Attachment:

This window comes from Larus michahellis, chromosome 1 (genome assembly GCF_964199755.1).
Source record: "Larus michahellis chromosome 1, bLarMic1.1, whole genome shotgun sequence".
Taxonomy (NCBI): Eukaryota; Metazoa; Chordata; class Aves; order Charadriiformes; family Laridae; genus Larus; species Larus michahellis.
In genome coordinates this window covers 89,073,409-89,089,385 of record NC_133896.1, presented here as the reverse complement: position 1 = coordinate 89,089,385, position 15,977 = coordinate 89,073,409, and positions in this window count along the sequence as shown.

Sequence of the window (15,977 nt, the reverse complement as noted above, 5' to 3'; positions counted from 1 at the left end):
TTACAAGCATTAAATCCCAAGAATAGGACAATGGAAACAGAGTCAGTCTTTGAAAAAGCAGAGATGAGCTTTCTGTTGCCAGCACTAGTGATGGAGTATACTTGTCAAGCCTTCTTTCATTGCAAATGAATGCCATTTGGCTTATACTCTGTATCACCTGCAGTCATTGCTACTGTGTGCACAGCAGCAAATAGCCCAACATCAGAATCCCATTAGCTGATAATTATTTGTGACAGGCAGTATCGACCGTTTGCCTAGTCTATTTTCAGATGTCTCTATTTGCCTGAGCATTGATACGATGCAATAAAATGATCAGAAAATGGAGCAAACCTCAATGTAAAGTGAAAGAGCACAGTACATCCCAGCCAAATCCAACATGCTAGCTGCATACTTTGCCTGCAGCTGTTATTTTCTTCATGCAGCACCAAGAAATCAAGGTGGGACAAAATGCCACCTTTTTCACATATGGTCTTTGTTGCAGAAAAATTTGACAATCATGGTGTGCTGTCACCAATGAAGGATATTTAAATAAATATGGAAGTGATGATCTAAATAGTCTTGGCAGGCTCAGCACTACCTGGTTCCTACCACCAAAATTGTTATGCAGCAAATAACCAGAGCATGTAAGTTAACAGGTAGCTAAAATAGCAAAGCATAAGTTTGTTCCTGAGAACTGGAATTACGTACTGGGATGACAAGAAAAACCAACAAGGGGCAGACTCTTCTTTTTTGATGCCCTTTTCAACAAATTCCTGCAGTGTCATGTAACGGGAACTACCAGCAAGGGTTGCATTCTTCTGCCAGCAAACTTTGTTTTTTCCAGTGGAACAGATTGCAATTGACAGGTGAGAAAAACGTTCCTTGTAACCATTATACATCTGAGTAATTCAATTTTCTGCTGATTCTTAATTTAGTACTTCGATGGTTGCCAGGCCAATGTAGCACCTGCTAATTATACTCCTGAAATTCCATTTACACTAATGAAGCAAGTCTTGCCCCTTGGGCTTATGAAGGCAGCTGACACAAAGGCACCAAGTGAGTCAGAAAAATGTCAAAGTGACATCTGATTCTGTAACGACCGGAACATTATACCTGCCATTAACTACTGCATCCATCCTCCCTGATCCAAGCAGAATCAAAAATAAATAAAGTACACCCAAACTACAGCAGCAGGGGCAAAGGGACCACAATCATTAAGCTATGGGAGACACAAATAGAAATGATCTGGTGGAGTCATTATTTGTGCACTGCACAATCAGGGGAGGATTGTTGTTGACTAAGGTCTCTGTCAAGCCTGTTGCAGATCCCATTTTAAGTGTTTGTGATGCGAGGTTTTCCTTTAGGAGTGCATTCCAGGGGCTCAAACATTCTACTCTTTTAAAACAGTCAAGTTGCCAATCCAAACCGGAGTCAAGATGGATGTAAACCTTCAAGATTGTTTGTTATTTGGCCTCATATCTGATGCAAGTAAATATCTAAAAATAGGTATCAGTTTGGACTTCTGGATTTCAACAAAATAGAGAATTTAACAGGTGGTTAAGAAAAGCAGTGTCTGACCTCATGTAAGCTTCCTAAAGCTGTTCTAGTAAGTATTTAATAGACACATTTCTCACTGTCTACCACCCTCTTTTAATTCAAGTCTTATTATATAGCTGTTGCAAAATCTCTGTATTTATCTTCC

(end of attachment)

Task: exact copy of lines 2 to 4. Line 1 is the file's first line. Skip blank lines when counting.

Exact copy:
Source record: "Larus michahellis chromosome 1, bLarMic1.1, whole genome shotgun sequence".
Taxonomy (NCBI): Eukaryota; Metazoa; Chordata; class Aves; order Charadriiformes; family Laridae; genus Larus; species Larus michahellis.
In genome coordinates this window covers 89,073,409-89,089,385 of record NC_133896.1, presented here as the reverse complement: position 1 = coordinate 89,089,385, position 15,977 = coordinate 89,073,409, and positions in this window count along the sequence as shown.